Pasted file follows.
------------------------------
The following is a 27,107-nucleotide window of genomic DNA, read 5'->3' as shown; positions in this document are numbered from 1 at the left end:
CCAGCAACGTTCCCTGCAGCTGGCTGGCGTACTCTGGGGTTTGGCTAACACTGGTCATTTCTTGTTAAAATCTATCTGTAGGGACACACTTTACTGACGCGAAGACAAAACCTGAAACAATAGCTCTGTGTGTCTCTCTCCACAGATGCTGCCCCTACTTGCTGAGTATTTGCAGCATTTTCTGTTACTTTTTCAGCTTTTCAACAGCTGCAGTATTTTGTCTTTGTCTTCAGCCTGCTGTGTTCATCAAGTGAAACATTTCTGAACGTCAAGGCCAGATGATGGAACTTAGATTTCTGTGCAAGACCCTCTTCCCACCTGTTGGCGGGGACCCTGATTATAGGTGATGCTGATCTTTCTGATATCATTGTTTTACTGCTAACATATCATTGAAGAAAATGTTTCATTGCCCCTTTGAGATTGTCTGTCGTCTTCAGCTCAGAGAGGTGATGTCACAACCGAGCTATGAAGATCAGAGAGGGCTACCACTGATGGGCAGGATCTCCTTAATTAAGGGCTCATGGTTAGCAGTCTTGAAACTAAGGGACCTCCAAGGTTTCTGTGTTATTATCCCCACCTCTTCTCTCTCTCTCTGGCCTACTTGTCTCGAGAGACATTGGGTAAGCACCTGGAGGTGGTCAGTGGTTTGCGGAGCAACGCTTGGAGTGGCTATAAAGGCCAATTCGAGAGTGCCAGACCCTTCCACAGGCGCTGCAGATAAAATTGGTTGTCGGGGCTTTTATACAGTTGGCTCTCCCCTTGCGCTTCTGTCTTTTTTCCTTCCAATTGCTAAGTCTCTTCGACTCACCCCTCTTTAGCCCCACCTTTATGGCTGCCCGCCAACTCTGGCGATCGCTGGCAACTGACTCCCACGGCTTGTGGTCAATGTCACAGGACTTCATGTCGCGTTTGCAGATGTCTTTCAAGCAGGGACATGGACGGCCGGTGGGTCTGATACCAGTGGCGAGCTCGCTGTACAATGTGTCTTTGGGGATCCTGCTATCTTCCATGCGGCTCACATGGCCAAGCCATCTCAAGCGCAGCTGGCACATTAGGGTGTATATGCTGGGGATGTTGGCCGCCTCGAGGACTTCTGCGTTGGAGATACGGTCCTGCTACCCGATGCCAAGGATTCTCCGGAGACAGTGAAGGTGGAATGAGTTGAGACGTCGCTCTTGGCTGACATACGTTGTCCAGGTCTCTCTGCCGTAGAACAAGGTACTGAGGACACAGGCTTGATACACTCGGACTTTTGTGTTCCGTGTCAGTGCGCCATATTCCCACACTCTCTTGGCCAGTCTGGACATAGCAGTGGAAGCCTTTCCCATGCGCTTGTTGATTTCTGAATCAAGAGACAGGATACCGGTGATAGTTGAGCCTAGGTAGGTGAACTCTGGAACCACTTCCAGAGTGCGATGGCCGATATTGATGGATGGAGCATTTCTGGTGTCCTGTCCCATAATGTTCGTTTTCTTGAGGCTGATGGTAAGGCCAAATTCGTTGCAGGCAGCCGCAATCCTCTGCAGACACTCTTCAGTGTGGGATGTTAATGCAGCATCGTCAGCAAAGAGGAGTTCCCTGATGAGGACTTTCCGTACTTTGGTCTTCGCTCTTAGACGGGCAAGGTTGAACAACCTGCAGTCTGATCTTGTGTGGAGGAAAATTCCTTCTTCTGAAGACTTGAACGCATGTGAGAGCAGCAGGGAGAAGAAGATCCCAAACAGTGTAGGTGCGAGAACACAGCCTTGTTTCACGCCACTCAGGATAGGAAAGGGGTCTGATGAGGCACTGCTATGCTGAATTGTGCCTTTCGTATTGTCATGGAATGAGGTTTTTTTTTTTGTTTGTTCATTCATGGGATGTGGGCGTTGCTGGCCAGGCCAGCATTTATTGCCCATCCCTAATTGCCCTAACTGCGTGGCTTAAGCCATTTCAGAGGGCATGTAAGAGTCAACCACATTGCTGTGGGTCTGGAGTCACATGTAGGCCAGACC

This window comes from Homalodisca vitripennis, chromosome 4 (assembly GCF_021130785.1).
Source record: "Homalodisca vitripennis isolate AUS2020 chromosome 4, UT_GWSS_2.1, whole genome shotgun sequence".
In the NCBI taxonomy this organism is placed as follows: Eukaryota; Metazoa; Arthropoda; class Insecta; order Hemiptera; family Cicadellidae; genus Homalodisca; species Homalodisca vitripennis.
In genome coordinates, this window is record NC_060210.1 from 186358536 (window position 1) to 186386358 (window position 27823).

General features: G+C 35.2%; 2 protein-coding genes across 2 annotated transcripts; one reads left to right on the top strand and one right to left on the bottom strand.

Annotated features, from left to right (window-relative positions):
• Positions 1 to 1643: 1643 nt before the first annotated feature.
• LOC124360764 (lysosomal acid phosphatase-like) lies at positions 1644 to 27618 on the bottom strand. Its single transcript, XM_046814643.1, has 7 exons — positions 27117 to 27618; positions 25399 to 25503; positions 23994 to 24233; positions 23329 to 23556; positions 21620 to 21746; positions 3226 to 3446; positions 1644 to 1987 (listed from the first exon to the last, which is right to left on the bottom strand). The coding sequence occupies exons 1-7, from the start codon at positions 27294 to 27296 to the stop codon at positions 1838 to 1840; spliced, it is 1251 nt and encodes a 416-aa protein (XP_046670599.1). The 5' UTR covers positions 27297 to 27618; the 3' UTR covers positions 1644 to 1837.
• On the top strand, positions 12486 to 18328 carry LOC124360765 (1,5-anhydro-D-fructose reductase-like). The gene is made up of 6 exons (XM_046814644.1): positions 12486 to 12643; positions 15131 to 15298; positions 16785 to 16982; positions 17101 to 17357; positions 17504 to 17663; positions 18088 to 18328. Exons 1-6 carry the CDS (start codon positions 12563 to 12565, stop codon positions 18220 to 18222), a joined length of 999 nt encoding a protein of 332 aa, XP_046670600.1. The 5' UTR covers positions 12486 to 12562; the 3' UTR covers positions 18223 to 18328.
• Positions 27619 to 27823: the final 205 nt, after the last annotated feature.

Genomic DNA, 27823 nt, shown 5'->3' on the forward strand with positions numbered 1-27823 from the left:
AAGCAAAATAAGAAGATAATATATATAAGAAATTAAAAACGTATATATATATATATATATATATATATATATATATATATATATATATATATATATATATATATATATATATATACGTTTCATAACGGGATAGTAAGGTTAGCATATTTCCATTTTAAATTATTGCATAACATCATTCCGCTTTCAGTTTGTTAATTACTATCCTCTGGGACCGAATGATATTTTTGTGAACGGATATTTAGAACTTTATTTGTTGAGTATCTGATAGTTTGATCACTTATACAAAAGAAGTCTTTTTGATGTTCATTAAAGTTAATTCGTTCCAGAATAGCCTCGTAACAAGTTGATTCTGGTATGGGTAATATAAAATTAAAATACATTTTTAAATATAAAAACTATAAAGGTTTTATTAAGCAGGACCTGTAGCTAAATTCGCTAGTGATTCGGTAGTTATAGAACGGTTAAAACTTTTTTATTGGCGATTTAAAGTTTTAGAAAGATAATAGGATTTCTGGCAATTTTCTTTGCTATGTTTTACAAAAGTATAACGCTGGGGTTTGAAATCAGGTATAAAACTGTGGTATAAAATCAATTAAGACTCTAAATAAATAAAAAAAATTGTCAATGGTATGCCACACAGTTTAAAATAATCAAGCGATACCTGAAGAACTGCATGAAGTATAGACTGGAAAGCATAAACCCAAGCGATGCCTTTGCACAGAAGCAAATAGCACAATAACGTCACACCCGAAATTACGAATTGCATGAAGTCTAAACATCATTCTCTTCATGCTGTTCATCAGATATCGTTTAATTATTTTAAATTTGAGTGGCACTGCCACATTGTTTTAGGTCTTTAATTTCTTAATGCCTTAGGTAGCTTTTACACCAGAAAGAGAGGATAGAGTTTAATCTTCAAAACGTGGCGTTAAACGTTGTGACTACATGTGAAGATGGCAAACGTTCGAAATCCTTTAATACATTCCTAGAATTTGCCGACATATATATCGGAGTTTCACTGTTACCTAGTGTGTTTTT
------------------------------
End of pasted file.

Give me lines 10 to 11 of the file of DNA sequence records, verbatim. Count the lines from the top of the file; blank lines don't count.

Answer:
• LOC124360764 (lysosomal acid phosphatase-like) lies at positions 1644 to 27618 on the bottom strand. Its single transcript, XM_046814643.1, has 7 exons — positions 27117 to 27618; positions 25399 to 25503; positions 23994 to 24233; positions 23329 to 23556; positions 21620 to 21746; positions 3226 to 3446; positions 1644 to 1987 (listed from the first exon to the last, which is right to left on the bottom strand). The coding sequence occupies exons 1-7, from the start codon at positions 27294 to 27296 to the stop codon at positions 1838 to 1840; spliced, it is 1251 nt and encodes a 416-aa protein (XP_046670599.1). The 5' UTR covers positions 27297 to 27618; the 3' UTR covers positions 1644 to 1837.
• On the top strand, positions 12486 to 18328 carry LOC124360765 (1,5-anhydro-D-fructose reductase-like). The gene is made up of 6 exons (XM_046814644.1): positions 12486 to 12643; positions 15131 to 15298; positions 16785 to 16982; positions 17101 to 17357; positions 17504 to 17663; positions 18088 to 18328. Exons 1-6 carry the CDS (start codon positions 12563 to 12565, stop codon positions 18220 to 18222), a joined length of 999 nt encoding a protein of 332 aa, XP_046670600.1. The 5' UTR covers positions 12486 to 12562; the 3' UTR covers positions 18223 to 18328.